Nutrition: Keep the vitamin D coming



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It’s back to school time. Gone are the endless hours in the great outdoors. It’s also a time when vitamin D levels traditionally drop. And according
to accumulating evidence,
this vitamin D shortfall may take a
toll on our health, right through the
life cycle from infancy until old age.
But first, here’s a little background
on vitamin D, also known
as the sunshine vitamin. It’s
produced by the body when bare
skin is exposed to ultraviolet light
of sufficient intensity. For much
of the year, from September until
June, this type of sunlight is missing
in action in Canada. Pair that
with the practice of safe sunning,
especially little ones who may be
slathered from head to toe with
sunscreen that blocks vitamin D
production, shortages of this nutrient
are thought to be widespread
in Canada, even in the summer
months.

Scientists are now investigating
vitamin D and its impact on
the rising incidence of various
auto-immune diseases, type 1
diabetes – what used to be called
juvenile-onset diabetes – and multiple
sclerosis. And low vitamin D
during childhood and adolescence
may boost the odds of developing
an auto-immune disorder even
years later.

Another area being investigated
is that of allergies and immune system
functioning. Is it a coincidence
that the extraordinary increase
in the number of peanut allergies
seems to go hand in hand with the
same time period that safe sun
practices began?

Autumn also marks the time
when seasonal illnesses are on
the rise and again, vitamin D may
play a role. Some researchers have
taken to calling some infections low
vitamin D season flu rather than
just the seasonal flu.

Japanese scientists assessed the
effect of vitamin D supplements on
the incidence of a particular seasonal
flu in school children. During
flu season, one group was given
1,200 International Units (IU) of
vitamin D per day compared to no
treatment in the other group. Not
only was there a 50 percent drop in
the number of youngsters getting
the flu in the vitamin D group, they
also had a much lower likelihood of
experiencing asthma attacks. Other
studies are showing that vitamin
D may also lower the incidence of
common ear infections.

Do the math

If you’re relying on nutrition labels
to help you ensure you’re feeding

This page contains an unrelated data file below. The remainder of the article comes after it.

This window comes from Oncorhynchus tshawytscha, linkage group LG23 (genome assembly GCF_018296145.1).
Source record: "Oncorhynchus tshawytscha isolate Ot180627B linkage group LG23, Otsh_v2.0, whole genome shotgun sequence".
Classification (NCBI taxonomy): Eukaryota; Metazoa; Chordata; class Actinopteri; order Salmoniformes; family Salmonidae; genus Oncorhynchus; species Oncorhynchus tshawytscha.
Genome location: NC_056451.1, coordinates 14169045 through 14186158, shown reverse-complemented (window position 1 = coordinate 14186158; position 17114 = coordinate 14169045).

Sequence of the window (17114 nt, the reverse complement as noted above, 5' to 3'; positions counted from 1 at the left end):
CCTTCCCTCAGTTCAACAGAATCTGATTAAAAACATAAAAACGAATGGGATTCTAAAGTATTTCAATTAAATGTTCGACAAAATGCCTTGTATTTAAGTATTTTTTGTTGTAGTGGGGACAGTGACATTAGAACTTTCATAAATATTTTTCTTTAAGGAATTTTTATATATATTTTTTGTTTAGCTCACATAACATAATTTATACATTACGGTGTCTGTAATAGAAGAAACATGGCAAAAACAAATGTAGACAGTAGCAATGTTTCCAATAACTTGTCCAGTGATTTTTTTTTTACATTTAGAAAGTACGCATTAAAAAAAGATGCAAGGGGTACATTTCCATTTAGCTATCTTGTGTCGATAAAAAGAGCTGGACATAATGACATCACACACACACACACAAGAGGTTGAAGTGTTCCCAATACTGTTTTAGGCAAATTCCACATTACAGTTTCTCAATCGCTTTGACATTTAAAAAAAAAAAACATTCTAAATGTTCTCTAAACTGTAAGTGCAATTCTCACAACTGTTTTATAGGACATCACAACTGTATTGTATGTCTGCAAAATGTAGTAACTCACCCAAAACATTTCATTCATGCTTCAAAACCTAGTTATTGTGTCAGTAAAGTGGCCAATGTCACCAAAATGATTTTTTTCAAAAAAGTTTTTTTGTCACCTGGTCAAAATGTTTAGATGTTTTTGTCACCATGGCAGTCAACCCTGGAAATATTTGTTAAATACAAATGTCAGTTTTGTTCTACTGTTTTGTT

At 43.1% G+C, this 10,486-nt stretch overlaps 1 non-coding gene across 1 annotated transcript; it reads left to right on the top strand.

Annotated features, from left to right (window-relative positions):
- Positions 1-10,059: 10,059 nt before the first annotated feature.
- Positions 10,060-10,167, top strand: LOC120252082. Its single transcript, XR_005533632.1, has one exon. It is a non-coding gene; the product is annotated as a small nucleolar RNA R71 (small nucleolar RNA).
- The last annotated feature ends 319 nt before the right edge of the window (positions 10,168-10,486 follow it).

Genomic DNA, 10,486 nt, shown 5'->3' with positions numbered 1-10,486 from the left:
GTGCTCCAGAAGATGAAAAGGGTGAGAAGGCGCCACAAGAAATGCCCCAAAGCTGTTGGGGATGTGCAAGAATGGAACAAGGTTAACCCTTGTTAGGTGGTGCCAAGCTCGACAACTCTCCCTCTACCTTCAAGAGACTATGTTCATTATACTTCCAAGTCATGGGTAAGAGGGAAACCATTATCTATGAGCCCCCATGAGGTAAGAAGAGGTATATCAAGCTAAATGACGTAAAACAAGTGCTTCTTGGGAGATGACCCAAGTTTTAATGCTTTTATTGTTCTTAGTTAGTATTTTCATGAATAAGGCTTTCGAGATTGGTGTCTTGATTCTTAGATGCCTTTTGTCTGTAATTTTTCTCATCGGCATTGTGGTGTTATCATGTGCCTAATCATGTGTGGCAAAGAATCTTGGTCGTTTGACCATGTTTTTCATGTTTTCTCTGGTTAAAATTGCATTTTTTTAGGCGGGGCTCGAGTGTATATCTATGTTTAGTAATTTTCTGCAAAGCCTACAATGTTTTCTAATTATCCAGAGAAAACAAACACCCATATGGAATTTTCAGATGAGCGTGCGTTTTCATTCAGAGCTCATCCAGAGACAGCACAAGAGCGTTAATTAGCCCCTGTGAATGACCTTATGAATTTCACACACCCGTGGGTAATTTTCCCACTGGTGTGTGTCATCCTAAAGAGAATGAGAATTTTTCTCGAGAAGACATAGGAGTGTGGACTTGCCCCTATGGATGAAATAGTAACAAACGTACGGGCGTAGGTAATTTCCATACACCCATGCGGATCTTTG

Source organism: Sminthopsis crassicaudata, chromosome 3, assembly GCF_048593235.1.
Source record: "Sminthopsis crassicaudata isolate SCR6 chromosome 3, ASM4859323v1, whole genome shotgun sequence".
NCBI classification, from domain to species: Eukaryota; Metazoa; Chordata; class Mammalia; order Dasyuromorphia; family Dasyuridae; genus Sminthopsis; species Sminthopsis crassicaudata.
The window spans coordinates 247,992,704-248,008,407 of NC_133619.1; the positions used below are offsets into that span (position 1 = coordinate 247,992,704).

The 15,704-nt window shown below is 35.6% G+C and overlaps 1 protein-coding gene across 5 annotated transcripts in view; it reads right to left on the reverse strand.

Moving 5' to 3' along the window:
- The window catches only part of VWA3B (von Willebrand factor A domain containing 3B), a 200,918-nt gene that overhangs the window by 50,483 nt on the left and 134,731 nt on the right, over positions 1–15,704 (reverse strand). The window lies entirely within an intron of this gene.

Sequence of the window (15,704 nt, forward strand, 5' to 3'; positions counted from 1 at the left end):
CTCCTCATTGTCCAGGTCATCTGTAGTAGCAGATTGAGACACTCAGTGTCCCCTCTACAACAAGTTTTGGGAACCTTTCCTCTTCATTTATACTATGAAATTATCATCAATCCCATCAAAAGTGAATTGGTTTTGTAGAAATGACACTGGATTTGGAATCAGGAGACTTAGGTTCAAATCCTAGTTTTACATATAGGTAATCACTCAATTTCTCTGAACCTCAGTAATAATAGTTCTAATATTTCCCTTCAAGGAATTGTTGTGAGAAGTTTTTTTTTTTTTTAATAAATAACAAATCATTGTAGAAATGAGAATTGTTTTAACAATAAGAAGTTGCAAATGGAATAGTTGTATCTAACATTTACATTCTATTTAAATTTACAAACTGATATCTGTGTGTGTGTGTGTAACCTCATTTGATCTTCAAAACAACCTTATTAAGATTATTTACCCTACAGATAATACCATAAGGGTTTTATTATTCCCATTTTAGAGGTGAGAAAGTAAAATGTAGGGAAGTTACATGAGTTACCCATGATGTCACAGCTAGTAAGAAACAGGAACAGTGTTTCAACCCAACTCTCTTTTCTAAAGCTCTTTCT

your kids adequate amounts of vitamin
D, think again. The nutrition
facts box on food labels may lead
you astray when assessing how
much vitamin D is in a food.

That’s because the Daily Value
(DV) on labels is based on 30-yearold
information, when the recommended
daily intake was 200 IU.
So, while the nutrition information
for a cup of milk states it contains
45% DV, in reality, that 100 IUs in
a cup of milk are nowhere near
almost half a day’s intake.

But a number of glasses of milk
can add to daily totals, as can foods
like fatty fish such as salmon and
mackerel. A three-ounce serving of
cooked salmon includes just under
500 IU of vitamin D. It’s likely
we’re going to see more fortified
foods in the marketplace as well.
For example, look for a new type of
mushrooms containing vitamin D.
When the mushrooms are exposed
to ultraviolet light of a certain intensity,
they also produce vitamin
D. A 100-gram serving – less than
one half cup of chopped mushrooms
– provides a whopping 280
IU of vitamin D.

But getting to the amounts that
experts are recommending – 1,000
IU per day – can be tough with
food alone. You might want to do a
quick general assessment of your
children’s totals from food and
then use supplements for the rest.

One popular supplement – cod
liver oil – can supply a daily dose in
just one tablespoon, but be aware
that it’s also high in vitamin A,
which in larger amounts can lead
to bone thinning. Excess vitamin
A is also a concern for pregnant
women as it is associated with
birth defects.

Vitamin D daily quotas for babies and children

Recommended Daily
International units (IU),
minimum to Upper Limits

Newborn to six months:
400 to 1,000
Six months to one year:
400 to 1,500

One year to three years:
600 to 2,500

Four years to eight years:
600 to 3,000

Eight and up:
600 to 4,000

If the amounts sound
like a lot, consider that
20 to 30 minutes
outdoors with bare arms
and legs during summer
would produce about
10,000 IU on average.
Those with darker
skin would need longer
to produce that amount.

Vitamin D food sources

3 ounces cooked
sockeye salmon: 447 IU

3 ounces tuna, canned
in water, drained: 154 IU

1 cup vitamin-D
fortified milk: 100 IU

1 cup vitamin-D fortified
orange juice: 100 IU

1 tbsp vitamin-D fortified
margarine: 60 IU

1 large egg: 28 IU

1 cup vitamin D-fortified
non-dairy milk or other
beverage: 100 IU

Rosie Schwartz is a Toronto-based
consulting dietitian in private practice
and is author of The Enlightened Eater’s
Whole Foods Guide (Viking Canada).
Visit rosieschwartz.com for more on healthy eating.

Originally published in ParentsCanada magazine, August 2013.

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